L.A. Clippers' Dream Season on Verge of Playoff Collapse

Jonathan WassermanNBA Lead WriterApril 6, 2013

DENVER, CO - MARCH 07:  DeAndre Jordan #6, Chris Paul #3, Chauncey Billups #1, Blake Griffin #32 and Caron Butler #5 of the Los Angeles Clippers talk during a break in the action against the Denver Nuggets at the Pepsi Center on March 7, 2013 in Denver, Colorado. The Nuggets defeated the Clippers 107-92. NOTE TO USER: User expressly acknowledges and agrees that, by downloading and or using this photograph, User is consenting to the terms and conditions of the Getty Images License Agreement.  (Photo by Doug Pensinger/Getty Images)
Doug Pensinger/Getty Images

The Los Angeles Clippers are losing their flare at the worst possible time.

The team has lost four of its last six, slipping to No. 4 in the West and only one game ahead of the Memphis Grizzlies.

And now, word on the streets is that the chemistry is starting to become an issue.

T.J. Simers of the L.A. Times wrote a column this week that suggested the Clippers' core isn't as tight as you'd think.

The other night in Sacramento, Griffin and Jordan exchanged words on the bench. Griffin told Jordan he best never again stare him down as he did when Griffin failed to give Jordan a good pass for a dunk.

Everyone else was left to sit there while waiting for the kids to stop bickering.

The pair have also grown tired of Chris Paul's voice, which is understandable at times.

Simers also mentioned that "Jordan wants nothing to do with Coach Vinny Del Negro because he blames Del Negro for burying him on the bench," and that Griffin "reacts like a kid when done wrong, looking for the opportunity to get even while giving no regard to how that might affect his team's performance."

One of the reasons I felt the Clippers were having so much success early on was actually because of the chemistry the key players seemed to share. No team looked like they were having a better time than them.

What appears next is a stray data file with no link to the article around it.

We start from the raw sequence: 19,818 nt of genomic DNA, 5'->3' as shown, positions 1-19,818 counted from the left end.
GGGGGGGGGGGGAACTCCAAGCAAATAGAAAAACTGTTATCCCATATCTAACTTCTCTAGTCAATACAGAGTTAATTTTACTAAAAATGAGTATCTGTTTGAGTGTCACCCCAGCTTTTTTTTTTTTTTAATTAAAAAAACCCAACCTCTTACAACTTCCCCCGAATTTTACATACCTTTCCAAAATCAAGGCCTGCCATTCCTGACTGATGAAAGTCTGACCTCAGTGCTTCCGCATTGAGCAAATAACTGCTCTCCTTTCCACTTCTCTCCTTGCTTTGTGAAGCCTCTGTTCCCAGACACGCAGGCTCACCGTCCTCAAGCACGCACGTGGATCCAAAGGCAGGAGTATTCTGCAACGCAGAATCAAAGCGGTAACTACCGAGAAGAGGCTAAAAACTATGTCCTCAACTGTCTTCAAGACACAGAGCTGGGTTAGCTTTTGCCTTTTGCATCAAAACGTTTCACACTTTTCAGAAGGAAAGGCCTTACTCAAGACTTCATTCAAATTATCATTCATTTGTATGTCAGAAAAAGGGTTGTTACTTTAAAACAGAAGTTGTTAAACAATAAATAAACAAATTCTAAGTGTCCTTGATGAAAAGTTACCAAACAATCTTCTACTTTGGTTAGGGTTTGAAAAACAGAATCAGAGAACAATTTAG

Whether or not these personality and relationship flaws are being blown out of proportion, the team's performance is suffering with the playoffs around the corner.

This is a team that thrives off of rhythm and adrenaline, and right now, there's none of it to play off.

Maybe we let the Clippers' hot start cloud our judgment with regard to their capabilities. Blake Griffin and DeAndre Jordan are both 24 years old. Jamal Crawford is the same dude he's been throughout his 14-year career.

Was it responsible of us to think that this is the crew who was going to help Chris Paul challenge the top teams in the West?

Griffin and Jordan still have a lot of growing up to do. But maturity isn't a choice, it's a process. Right now, the process is far from complete.

As it stands, the Clippers will face the Grizzlies in the first round, one of the most disciplined teams in the NBA. And if they're able to get by Memphis, they'll match up with either the San Antonio Spurs or the Oklahoma City Thunder in Round 2.

And if you've been watching the Clippers over the past few weeks, you wouldn't think this was a team ready to realistically challenge either one.

This is unfamiliar territory for L.A. For the first time ever, they actually have high expectations. And now they have to find a way to battle adversity while trying to live up to them.

I've always believed that basketball was a game of runs, and the Clippers appear to be heading into the playoffs without one to ride. I'm not sure even the most powerful wave could end up taking them to the finals, at least not this year.

But if they don't get it together, both mentally and fundamentally, this year's dream season might end before they ever wake up.